The need for constant stimulation is destroying attention spans. An inability to lend attention when it is needed has disrupted the capacity to be productive as well. Regardless of the work involved, technology has created easily accessible diversions that keep us from engaging in work and engaging with others. Many of us have been unprepared for this aspect of technology and unequipped to confront it. In my effort to have better control of how I spend my time (i.e. not wasting the parts that I do have control over) there is one piece of counsel I implemented in my own routine. I did so because it has the propensity to carry a heavy impact into our productivity if we rightly use it: schedule your connectivity.
Schedule the time in which you will go online; schedule the time in which you will look at and respond to e-mail; and especially, put these limits in place for social media. Instead of allowing the internet to control us, we should be controlling the internet. After all, it is a tool to be harnessed to aid in our work, in our play, and in our responsibilities. This means being very intentional in how and when we use it.
For some people, if they prefer, there are plenty of apps that will help you with this. For myself, I don’t utilize an application because of two reasons. First, I am too cheap and don’t want to pay for something that I should be able to control. However, if you are a person that needs that extra accountability, then the fee may be worth it for you and I would urge you to do that. The second reason is that I desire access to the internet continuously because there are certain tasks that I do that require internet use. For example, writing for me often involves research and additionally, I like utilizing an online thesaurus that is constantly open when I am writing. However, for internet use that does not aid in accomplishing my duties or are not essential, I permit myself three points during the workday of 30-60 minutes each for online use, most of which is spent reading and returning e-mail.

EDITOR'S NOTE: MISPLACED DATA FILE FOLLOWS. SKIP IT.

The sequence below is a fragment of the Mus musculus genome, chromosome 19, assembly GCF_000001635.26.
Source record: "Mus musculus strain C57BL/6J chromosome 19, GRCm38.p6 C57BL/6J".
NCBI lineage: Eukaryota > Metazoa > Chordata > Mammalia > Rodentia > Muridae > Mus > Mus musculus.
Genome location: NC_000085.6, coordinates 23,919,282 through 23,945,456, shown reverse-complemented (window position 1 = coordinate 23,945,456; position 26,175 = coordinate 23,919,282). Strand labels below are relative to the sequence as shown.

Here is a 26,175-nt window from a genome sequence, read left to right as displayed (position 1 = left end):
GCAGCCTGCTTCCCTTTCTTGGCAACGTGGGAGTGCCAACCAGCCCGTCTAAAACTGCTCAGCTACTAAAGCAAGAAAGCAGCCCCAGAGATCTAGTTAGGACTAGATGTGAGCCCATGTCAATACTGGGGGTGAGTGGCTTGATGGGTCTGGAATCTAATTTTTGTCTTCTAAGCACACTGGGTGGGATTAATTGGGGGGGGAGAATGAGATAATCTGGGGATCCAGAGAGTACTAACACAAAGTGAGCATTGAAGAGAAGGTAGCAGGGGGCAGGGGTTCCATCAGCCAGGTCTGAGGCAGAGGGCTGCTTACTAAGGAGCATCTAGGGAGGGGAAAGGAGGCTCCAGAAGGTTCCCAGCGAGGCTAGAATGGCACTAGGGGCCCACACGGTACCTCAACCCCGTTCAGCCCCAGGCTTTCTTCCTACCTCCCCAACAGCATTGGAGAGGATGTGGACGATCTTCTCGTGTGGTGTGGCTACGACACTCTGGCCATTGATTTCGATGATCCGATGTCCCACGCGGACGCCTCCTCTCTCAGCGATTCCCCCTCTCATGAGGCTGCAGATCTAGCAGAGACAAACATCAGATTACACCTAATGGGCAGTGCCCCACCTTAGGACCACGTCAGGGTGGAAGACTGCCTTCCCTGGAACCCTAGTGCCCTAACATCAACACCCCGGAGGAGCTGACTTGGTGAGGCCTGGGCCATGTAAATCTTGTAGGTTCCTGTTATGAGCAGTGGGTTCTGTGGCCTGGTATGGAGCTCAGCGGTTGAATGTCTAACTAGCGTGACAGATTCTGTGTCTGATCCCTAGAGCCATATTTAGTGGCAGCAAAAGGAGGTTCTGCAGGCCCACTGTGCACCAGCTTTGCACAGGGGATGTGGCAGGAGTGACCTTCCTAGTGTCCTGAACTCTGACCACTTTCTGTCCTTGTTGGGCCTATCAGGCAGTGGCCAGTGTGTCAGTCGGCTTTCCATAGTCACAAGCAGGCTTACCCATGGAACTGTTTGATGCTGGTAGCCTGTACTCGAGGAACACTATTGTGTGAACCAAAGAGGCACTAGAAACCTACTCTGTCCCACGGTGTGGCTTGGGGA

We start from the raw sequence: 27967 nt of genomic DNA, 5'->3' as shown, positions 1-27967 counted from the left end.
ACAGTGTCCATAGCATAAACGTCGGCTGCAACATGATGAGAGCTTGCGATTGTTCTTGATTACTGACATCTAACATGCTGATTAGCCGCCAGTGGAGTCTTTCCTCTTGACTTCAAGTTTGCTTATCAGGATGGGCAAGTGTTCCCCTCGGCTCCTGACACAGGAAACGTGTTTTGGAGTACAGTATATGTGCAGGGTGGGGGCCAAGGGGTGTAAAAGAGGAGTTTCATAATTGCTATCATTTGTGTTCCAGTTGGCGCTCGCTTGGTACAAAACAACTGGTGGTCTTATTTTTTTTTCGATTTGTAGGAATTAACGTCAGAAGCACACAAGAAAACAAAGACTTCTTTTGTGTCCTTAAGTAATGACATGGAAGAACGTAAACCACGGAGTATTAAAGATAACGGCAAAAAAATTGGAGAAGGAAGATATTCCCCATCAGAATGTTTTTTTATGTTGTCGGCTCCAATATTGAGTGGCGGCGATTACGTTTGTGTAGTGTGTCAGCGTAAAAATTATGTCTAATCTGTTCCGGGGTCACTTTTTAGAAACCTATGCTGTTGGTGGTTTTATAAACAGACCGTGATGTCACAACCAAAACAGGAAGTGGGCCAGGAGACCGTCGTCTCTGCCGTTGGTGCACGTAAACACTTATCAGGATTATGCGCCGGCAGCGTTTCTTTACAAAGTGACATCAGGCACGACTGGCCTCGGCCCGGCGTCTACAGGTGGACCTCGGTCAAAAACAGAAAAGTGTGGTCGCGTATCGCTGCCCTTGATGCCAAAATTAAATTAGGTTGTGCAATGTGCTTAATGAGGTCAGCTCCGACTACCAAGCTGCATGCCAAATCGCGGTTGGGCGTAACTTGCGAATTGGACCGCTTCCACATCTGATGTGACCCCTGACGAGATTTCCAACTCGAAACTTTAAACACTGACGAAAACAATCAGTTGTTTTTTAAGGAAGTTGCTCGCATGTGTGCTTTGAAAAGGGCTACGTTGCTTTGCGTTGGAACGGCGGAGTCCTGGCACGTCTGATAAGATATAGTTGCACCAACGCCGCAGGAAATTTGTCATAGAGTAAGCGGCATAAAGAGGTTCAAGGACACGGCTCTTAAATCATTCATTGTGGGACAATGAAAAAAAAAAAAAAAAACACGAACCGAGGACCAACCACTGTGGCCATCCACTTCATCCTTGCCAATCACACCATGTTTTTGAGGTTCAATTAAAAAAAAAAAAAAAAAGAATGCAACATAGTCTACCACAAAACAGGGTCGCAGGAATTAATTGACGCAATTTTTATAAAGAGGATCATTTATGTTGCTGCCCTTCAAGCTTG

Three tips to help you in this process. First, be flexible. By far e-mail is the biggest issue for many people and for some of you a couple of times a day for 30 minutes is not feasible. Perhaps more communication happens by e-mail and often times requires more immediate action. Then permit yourself 30 minutes for every hour of work or something to that effect. Scheduling your time should be helpful, not hurtful. A second note though is to be reasonable. Too often we try to justify more time by saying something to the effect of, “I’m important and if I don’t respond to an e-mail in 10 minutes, things will falter, and so I must be available.” Rarely is that the case. So be reasonable in your assessment. Finally, adapt. It may take some time to figure out just what kind of system and time frame works for you, so try something for a week and if that doesn’t work, then adjust it accordingly.
Technology is a great thing in so many ways, and so we should be thankful that we live in an era in which so many inconveniences are minimized as a result. However, like anything made and used by sinful people battling the flesh, we must utilize it with discernment so that it does not become a hindrance to walking in the Spirit.